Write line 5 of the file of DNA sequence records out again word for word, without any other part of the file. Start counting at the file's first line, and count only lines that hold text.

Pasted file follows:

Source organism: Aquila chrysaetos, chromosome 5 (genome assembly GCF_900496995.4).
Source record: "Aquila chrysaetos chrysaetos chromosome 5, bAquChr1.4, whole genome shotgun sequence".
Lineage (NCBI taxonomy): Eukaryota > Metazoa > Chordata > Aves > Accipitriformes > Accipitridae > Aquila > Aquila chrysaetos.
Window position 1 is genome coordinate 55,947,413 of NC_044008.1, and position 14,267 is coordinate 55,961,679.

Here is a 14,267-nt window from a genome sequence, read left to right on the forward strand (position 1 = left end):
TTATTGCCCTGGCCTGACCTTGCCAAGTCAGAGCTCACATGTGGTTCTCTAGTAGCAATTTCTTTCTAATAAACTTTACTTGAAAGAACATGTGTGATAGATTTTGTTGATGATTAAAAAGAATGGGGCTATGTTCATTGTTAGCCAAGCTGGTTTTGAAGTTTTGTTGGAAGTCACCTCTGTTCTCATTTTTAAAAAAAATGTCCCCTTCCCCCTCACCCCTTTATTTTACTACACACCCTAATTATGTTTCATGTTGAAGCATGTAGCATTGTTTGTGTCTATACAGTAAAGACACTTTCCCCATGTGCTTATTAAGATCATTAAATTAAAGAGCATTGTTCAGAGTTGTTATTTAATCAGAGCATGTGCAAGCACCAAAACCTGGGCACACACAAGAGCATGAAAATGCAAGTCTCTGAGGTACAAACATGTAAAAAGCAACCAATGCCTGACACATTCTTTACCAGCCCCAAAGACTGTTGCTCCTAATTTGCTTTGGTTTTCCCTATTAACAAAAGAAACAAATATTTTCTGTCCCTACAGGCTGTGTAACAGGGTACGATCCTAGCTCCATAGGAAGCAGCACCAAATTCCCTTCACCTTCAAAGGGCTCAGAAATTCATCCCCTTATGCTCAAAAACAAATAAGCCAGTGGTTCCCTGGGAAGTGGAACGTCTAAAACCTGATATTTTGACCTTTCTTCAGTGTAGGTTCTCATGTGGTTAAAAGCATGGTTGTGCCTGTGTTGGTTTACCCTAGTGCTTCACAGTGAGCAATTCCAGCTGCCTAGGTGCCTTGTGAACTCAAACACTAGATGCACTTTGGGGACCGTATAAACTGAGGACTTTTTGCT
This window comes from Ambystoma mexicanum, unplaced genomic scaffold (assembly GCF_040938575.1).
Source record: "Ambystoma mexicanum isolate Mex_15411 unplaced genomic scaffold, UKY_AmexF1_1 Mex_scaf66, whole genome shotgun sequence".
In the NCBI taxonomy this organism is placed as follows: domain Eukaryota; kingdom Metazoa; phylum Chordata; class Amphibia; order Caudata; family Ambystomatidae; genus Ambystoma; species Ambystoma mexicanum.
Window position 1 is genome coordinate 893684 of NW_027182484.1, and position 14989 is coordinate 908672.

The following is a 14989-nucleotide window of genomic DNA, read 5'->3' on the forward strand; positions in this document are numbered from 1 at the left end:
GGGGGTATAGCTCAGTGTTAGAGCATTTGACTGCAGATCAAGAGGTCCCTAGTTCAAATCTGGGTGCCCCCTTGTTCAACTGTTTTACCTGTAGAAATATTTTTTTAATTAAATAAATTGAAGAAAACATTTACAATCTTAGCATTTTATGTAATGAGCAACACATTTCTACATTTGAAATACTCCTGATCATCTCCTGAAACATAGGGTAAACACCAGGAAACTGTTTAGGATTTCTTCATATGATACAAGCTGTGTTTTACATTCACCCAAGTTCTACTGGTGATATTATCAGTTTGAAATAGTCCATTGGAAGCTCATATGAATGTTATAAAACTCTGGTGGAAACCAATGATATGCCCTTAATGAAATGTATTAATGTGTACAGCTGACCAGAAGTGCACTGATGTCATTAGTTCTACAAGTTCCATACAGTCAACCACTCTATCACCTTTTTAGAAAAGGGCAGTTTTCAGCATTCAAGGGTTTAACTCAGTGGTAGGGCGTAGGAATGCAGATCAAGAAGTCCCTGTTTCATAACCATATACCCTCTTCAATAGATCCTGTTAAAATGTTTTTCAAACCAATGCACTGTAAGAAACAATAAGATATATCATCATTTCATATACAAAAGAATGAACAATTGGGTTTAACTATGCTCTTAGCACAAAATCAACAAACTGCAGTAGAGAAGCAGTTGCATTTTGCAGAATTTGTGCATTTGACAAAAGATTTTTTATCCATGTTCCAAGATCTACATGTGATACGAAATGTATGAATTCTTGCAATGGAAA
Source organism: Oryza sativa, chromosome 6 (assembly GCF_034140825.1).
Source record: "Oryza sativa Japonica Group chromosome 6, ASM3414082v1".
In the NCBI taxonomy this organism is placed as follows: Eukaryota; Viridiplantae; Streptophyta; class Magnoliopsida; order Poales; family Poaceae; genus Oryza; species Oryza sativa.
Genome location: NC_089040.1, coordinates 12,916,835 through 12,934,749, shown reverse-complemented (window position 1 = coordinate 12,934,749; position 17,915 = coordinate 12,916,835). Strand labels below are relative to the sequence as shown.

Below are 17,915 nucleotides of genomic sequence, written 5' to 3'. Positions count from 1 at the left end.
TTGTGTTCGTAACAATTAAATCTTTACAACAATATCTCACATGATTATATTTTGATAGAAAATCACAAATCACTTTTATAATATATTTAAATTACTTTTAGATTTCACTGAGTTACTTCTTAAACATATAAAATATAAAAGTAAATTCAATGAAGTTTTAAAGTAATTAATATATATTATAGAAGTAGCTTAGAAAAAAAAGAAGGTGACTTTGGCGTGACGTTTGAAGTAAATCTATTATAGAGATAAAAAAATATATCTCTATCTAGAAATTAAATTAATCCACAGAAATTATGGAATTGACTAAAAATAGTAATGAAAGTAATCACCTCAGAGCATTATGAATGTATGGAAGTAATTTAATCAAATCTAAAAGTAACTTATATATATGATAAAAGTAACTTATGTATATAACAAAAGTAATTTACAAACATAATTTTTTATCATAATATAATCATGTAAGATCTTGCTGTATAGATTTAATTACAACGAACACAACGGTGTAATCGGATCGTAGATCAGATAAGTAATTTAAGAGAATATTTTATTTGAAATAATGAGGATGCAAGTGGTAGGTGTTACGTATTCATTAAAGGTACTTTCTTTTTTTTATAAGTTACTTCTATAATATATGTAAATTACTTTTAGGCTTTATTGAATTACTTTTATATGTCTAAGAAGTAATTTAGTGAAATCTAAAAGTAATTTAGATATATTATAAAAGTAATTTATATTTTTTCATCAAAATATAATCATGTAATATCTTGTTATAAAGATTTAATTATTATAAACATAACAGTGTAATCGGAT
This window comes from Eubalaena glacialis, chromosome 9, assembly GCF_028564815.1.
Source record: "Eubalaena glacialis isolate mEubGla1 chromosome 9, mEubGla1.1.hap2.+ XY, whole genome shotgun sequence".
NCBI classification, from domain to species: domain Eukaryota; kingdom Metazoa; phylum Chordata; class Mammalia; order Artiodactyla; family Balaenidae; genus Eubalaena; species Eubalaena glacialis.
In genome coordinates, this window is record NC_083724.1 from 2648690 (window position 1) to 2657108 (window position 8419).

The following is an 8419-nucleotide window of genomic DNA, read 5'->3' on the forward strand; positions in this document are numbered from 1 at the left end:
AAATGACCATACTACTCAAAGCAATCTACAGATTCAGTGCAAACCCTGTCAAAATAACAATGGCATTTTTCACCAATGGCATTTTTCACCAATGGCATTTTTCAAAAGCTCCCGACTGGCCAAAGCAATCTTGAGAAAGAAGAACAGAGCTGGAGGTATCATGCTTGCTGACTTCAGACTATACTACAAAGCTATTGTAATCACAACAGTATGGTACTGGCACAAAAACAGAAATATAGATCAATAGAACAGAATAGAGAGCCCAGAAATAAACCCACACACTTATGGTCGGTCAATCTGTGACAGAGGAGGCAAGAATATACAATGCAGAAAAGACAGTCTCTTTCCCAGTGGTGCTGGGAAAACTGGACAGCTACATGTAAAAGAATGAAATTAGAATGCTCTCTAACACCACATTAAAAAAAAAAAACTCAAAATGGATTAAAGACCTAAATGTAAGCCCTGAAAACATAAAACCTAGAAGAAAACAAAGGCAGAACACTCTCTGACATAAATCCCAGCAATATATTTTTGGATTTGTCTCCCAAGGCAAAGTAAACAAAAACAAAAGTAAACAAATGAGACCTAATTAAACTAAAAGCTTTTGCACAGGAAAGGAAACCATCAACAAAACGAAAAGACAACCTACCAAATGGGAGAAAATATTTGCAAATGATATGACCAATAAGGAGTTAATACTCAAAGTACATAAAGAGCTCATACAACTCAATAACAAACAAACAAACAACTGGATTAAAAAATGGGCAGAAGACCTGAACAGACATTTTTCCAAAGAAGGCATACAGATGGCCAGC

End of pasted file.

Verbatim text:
Here is a 14,267-nt window from a genome sequence, read left to right on the forward strand (position 1 = left end):